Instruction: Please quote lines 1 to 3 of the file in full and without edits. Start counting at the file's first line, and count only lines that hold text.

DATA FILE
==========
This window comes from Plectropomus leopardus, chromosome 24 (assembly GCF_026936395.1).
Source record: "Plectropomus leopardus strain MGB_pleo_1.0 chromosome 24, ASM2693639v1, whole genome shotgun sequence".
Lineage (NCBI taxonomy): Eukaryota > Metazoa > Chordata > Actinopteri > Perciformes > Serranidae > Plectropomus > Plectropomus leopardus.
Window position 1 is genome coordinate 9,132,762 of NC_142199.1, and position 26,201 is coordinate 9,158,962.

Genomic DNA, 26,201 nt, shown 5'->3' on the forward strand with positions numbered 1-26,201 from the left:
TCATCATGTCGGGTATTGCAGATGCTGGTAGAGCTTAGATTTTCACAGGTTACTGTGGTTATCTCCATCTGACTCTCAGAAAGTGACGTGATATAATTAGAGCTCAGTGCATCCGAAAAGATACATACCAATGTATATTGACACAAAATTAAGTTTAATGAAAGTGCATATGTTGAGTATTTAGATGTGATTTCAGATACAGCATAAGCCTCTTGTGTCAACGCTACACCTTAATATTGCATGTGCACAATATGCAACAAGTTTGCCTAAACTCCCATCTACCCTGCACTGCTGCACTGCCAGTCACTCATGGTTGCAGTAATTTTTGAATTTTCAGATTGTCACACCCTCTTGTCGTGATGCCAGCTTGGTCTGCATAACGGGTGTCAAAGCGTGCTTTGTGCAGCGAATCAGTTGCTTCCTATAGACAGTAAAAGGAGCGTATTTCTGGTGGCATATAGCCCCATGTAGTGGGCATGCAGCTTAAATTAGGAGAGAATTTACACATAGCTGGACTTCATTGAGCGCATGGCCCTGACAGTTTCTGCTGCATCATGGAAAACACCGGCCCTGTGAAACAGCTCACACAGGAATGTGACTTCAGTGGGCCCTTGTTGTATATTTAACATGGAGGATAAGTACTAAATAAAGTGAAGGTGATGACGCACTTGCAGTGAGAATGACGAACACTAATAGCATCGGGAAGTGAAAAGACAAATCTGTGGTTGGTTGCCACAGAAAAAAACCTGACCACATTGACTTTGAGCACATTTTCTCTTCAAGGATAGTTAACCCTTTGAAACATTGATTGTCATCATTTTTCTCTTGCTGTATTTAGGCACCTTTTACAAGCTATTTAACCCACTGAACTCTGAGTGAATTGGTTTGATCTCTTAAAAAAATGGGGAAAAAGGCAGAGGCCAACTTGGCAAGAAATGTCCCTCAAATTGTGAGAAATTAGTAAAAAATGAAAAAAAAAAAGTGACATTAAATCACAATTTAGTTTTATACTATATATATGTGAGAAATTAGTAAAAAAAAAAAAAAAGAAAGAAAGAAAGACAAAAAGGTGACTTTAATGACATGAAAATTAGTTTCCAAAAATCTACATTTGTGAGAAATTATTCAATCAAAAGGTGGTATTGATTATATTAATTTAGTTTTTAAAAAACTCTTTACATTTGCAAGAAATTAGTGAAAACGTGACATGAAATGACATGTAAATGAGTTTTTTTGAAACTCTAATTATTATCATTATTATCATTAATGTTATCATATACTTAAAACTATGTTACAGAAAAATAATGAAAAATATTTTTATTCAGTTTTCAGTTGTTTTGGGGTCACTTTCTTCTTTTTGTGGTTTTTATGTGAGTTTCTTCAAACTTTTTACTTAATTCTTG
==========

This window comes from Plectropomus leopardus, chromosome 24 (assembly GCF_026936395.1).
Source record: "Plectropomus leopardus strain MGB_pleo_1.0 chromosome 24, ASM2693639v1, whole genome shotgun sequence".
Lineage (NCBI taxonomy): Eukaryota > Metazoa > Chordata > Actinopteri > Perciformes > Serranidae > Plectropomus > Plectropomus leopardus.